The ever-changing face of technology is unlikely to ever lose pace, and many people are quick to embrace new developments and to find out about their possibilities. It seems the younger members of our society have a greater understanding of new inventions and many of them have extremely inquiring minds, making them more and more eager to explore, but it’s a sad fact that a significant proportion of those in the 50-plus age category often find themselves left behind.
If you take a random group of 50-somethings, you’ll see that some of them will understand how to operate an iPod, for example, but plenty more will have no idea of what to do. Sadly, they will also generally be reluctant to learn, partly because they believe, often mistakenly, that it will be too difficult to do so. It’s a great shame, especially when you consider that most new gadgets are far more user-friendly than many people might think.
It seems even more incredulous when you realise that most people in this older age group learned how to operate video recorders back in the early 1980s. Having to set such a machine to record a TV show at a specific time in the coming days was such a complicated process, and it defeated many who were middle-aged in those days. Yet today’s 50-somethings knew exactly how to tape that week’s episode of Dynasty.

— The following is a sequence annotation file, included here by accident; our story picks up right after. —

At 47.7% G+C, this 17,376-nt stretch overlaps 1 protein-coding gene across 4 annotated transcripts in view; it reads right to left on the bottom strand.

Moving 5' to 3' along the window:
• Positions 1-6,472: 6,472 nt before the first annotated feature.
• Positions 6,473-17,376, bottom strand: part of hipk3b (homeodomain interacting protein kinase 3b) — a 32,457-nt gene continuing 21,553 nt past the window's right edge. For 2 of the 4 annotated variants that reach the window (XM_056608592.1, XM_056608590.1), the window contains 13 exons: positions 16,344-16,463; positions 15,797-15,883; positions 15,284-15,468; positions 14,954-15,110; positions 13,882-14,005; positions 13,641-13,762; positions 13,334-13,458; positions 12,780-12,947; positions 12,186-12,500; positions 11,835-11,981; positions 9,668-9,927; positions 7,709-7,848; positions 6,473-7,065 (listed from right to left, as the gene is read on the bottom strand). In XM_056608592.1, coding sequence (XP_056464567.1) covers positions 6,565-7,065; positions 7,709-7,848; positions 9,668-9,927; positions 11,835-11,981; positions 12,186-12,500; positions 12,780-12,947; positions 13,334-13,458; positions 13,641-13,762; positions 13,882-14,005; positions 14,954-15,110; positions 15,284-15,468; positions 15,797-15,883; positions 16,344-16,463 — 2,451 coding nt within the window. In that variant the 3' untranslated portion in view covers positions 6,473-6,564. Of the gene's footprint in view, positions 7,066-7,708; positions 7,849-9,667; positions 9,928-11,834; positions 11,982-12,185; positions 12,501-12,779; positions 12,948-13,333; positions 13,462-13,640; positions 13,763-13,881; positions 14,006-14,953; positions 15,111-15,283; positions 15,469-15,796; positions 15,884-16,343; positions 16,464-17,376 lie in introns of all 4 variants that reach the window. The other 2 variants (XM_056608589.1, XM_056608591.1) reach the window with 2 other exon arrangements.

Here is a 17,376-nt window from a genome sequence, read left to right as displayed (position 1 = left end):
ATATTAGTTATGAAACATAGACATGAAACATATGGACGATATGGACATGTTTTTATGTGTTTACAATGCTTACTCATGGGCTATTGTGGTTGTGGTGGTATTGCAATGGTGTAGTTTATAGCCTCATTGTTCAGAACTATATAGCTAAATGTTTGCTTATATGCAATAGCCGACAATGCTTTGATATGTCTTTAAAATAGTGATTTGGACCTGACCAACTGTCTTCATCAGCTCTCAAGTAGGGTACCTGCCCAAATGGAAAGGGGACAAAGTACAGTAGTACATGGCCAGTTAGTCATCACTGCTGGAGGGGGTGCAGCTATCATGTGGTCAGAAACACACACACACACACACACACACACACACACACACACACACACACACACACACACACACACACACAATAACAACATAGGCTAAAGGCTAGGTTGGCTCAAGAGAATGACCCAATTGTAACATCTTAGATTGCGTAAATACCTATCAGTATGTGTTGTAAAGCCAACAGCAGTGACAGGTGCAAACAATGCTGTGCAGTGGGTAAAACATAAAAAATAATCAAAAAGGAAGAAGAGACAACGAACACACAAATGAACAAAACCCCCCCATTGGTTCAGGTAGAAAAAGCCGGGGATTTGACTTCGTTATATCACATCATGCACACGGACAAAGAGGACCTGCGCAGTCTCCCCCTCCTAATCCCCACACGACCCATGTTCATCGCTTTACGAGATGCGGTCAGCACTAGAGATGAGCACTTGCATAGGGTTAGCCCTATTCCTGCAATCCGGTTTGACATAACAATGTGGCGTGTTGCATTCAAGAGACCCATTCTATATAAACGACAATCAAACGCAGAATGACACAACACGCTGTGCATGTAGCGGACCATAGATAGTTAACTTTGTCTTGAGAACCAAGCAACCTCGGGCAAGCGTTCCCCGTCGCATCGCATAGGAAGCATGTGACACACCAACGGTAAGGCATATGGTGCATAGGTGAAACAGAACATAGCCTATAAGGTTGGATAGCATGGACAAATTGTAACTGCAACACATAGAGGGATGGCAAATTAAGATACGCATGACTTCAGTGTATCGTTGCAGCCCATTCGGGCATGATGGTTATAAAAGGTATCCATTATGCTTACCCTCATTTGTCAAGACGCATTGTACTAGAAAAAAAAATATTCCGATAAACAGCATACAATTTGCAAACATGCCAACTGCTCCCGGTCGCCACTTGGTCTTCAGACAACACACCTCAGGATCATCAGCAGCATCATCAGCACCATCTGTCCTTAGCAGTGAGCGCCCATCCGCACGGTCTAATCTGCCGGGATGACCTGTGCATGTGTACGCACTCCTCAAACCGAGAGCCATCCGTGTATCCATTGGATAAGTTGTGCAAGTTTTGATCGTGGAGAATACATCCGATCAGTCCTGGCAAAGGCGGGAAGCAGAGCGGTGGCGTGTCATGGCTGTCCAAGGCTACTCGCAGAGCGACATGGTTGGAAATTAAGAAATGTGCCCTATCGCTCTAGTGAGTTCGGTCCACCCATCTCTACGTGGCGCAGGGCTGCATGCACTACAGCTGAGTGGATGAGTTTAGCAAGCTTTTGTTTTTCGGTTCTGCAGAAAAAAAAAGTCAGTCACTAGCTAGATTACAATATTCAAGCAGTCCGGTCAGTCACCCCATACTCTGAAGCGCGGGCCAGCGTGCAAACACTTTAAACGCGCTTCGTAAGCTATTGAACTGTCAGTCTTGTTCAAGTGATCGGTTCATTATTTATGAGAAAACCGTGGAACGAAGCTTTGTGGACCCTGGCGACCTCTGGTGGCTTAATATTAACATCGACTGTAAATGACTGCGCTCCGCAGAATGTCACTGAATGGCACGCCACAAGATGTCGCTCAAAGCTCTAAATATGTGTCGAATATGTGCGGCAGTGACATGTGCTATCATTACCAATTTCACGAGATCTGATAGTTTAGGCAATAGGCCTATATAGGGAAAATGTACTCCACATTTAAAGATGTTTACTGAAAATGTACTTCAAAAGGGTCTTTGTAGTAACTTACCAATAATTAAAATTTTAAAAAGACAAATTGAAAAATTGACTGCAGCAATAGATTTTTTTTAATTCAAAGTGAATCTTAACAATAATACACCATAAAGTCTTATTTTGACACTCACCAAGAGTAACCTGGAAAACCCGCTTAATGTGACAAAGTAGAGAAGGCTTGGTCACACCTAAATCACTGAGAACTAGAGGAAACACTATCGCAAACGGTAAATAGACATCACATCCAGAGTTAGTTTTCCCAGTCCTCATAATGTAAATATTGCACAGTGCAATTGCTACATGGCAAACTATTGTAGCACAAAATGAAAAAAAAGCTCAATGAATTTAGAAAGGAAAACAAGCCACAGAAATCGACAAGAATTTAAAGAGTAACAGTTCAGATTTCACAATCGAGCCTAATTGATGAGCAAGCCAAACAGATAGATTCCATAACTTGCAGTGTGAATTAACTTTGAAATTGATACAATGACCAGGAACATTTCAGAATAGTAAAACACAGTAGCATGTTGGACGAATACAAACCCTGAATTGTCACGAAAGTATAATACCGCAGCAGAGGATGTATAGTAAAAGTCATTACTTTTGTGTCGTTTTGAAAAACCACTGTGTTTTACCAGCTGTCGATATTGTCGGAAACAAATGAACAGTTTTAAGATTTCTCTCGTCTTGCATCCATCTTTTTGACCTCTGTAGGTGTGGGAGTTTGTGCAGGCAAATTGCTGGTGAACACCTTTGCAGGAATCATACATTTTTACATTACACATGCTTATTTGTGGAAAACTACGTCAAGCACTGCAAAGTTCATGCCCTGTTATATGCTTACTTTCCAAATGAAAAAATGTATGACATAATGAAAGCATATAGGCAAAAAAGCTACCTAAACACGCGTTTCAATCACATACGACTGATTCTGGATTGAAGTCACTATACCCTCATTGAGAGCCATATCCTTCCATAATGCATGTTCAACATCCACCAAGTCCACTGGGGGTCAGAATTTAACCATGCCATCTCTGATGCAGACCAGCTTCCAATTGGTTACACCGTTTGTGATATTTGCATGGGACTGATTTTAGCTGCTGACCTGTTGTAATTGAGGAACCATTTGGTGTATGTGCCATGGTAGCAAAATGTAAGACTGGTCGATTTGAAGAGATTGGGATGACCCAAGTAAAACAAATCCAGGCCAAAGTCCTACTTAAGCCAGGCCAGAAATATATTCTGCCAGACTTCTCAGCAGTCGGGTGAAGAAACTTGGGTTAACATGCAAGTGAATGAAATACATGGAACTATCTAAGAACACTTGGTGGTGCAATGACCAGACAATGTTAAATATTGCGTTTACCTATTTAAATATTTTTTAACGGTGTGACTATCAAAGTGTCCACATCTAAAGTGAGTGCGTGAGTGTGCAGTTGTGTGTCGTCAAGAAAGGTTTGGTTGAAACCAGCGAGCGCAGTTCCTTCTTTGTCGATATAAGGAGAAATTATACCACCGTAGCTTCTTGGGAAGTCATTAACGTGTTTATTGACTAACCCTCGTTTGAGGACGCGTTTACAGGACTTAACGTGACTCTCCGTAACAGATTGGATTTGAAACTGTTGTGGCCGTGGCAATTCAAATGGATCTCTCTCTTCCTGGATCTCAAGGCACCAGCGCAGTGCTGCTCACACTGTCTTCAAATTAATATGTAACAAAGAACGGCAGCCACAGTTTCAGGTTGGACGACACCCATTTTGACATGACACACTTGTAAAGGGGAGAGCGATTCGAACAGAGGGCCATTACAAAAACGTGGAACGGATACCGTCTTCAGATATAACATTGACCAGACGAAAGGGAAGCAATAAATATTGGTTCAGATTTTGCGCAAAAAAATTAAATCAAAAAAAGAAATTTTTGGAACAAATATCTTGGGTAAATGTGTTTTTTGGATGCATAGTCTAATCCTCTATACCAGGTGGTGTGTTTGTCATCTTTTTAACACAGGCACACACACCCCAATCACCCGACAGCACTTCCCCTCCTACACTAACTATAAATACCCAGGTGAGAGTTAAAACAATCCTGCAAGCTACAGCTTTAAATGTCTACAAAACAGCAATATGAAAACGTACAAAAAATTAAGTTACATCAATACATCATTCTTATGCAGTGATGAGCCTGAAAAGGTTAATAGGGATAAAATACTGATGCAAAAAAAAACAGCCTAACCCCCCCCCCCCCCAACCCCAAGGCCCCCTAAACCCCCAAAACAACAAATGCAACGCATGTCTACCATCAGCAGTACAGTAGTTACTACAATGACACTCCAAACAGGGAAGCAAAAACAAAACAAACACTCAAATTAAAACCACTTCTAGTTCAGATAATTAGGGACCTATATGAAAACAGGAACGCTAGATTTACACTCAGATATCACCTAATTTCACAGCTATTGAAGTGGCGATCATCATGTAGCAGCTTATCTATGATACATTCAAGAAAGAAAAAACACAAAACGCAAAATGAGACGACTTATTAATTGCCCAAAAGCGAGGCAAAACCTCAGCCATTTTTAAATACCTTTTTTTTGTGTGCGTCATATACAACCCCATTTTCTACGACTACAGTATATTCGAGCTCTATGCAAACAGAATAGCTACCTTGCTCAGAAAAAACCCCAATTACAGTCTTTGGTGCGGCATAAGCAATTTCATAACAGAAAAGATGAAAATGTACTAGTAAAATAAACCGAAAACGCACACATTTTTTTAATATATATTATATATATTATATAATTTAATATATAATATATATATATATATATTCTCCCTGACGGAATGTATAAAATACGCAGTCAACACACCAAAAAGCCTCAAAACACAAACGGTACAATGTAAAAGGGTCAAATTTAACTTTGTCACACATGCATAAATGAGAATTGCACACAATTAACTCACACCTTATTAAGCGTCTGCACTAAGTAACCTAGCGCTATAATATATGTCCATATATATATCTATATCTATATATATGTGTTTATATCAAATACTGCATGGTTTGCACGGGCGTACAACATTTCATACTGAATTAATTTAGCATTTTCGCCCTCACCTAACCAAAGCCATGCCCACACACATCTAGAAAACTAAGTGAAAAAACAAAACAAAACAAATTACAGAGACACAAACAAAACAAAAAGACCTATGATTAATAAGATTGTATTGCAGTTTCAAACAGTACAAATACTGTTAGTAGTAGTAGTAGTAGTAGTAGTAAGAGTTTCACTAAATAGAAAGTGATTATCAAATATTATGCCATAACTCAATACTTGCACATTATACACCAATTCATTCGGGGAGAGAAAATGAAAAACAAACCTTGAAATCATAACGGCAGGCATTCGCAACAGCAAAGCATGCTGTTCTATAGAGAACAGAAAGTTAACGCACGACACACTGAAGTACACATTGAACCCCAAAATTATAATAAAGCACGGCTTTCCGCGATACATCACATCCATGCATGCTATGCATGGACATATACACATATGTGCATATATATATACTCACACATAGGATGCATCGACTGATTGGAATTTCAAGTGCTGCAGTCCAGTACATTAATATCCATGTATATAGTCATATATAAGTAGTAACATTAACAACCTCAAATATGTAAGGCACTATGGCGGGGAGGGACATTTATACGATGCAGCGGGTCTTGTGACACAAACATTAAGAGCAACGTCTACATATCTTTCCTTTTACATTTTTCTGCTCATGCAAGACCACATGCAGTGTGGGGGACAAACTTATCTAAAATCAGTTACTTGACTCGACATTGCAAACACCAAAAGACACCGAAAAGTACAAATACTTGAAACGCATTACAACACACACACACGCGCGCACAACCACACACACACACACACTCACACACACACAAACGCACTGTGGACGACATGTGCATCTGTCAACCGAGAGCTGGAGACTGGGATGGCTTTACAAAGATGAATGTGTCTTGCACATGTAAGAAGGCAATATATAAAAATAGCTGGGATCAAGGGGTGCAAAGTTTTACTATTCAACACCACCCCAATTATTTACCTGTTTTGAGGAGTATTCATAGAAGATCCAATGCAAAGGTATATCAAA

Learn a little, discover a lot
One of the reasons why the more senior members of our community should be encouraged to understand modern technology is that a basic knowledge of one gadget could easily be applied to other things. For example, anyone who can operate the most basic apps on a mobile phone will easily be able to learn about the dos and don’ts of a digital camera, an MP3 player and a GPS unit.
And when it comes to the Internet, most middle-aged people would be truly amazed at the spectrum of possibilities that are open to them. Just a few short years ago, the prospects of instant e-mail communication, cross-globe Skype conversations and even online shopping would have seemed more akin to a science fiction novel, but these realities can and should be embraced by young and old alike.
The chances are that many 60s children will have a wealth of reference books in their homes that are used to check facts and garner information. However, one wonders how much happier these people would be if they knew they could find out all they need to know in only a second or two if they could access the web.
David Showell is a 60s child who has a generally good understanding of modern technology. He works for a company that provides affordable ferry tickets to tourists.